3-Star Books I Kept Because of a Specific Feature

A few years ago, I decided against keeping on my shelves all of the books that I read. First, I gave away almost all of the books that I read when I was a child and a teenager. I only kept the ones that I assumed I would still enjoy if I ever read them again as an adult. Then I decided to only keep the books that I enjoyed or loved, that is to say the ones that I rated with either four or five stars, plus some special three-star reads.

You may be wondering what makes a three-star book special. It has to fall within at least one of a couple of categories: having been almost a 4-star read, which was the case of Mirror, Shoulder, Signal by Dorthe Nors and The Butcher’s Hook by Janet Ellis; being part of a collection, such as the Penguin English Library, or of a book series which I enjoy in general; or featuring a specific element that stood out to me because of how well it was crafted. I also used to keep 3-star books by authors whose work I overall cherish, but I only do so now when they fit into one of the previous categories.

The eight books below stood out from other 3-star reads because they feature a character that I loved, an interesting structure, an intriguing narrator, a tangible array of feelings or one strand of many that I highly enjoyed. Continue reading

Authors I Want to Give A Second Chance to

To delve into the work of an author for the first time is both a thrilling and unnerving experience. While to read a book by a writer we are familiar with feels like returning home, to immerse ourselves in the work of an author new to us is a foray into uncharted territory. Although sometimes we end up discovering a new favourite, it is also possible to get highly disappointed. Below are some of the authors whom the only book that I read by didn’t impress me much (I rated it with either 3 or 2 stars), but to whom I want to give a second chance.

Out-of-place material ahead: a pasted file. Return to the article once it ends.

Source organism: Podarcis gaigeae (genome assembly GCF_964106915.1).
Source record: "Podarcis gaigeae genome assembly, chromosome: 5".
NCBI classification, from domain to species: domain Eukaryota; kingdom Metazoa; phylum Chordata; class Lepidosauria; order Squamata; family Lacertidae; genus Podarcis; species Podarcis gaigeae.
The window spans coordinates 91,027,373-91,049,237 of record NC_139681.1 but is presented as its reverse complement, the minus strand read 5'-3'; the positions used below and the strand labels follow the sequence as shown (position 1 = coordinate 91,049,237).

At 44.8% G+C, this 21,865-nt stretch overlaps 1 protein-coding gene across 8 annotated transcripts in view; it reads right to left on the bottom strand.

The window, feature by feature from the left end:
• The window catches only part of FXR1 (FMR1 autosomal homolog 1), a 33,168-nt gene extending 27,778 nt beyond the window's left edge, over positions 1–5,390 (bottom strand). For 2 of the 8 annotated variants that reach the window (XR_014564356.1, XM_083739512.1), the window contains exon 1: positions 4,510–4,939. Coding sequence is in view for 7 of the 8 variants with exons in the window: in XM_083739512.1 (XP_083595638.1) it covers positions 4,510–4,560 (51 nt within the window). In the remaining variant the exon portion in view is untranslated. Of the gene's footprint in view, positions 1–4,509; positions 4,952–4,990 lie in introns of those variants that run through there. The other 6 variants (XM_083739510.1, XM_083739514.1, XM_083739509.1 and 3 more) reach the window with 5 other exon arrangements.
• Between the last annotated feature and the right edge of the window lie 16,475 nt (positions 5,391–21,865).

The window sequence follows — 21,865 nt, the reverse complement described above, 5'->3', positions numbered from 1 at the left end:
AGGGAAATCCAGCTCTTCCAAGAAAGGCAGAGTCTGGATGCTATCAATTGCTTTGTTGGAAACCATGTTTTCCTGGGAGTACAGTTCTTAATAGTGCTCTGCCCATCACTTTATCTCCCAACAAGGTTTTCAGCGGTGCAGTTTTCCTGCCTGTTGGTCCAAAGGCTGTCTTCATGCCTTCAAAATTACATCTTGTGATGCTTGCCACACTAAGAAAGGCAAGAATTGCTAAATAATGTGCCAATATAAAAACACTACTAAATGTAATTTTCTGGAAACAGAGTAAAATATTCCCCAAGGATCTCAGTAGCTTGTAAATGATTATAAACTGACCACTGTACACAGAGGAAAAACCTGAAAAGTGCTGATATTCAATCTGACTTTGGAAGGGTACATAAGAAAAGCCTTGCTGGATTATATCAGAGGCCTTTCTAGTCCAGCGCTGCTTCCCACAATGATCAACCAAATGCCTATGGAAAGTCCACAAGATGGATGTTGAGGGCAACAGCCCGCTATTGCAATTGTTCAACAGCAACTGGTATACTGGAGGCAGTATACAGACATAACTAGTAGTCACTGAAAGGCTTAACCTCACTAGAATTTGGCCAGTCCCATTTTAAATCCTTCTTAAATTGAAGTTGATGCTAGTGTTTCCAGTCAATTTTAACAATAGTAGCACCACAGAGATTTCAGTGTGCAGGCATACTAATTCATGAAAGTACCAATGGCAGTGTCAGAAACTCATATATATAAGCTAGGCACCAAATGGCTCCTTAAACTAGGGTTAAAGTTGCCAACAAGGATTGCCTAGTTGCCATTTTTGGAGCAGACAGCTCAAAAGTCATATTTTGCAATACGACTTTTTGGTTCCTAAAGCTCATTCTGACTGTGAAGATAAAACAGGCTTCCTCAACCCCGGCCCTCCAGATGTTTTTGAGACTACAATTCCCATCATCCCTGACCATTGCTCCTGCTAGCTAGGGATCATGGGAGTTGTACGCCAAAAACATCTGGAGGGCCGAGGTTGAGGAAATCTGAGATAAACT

Ali Smith

I made my first foray into Ali Smith’s work with Autumn, the first book in a planned seasonal quartet. The plot isn’t easy to explain, because it wanders amidst the flow of the characters’ thoughts and reminiscences. It delves into the bond forged between Daniel Gluck and Elisabeth Demand, as well as into some current events, including Brexit. I was left with quite mixed feelings, being both in awe of the way Ali Smith managed to craft some sentences and bored by the lack of plot development.

At first, I thought that I wouldn’t want to read Winter, the second book in this collection of standalones, but so many people have been praising it that I’ve changed my mind. Continue reading

Authors I Want to Read More Books By

To read a book by an author new to us can sometimes be a daunting experience, as we are usually not certain about what to expect. It can either be a fantastic new discovery or a great disappointment. In the latest years, I’ve been lucky to discover new authors whose work I want to continue to delve into. These are some of the authors I’ve only read one book by but want to read more for various and different reasons.

 

Kate Atkinson

At the end of last year, I read A God in Ruins by Kate Atkinson and it was one of my favourite books of 2016. This is a good enough reason to want to read more of her books, but there is another. Some of the same characters are also featured in Life After Life, leaving me quite curious about this particular book.

 

John Burnside

The Dumb House by John Burnside was also one of my favourite books of last year. I loved the exquisite writing style. Thus, I already have quite a few books by him on my wish list. Continue reading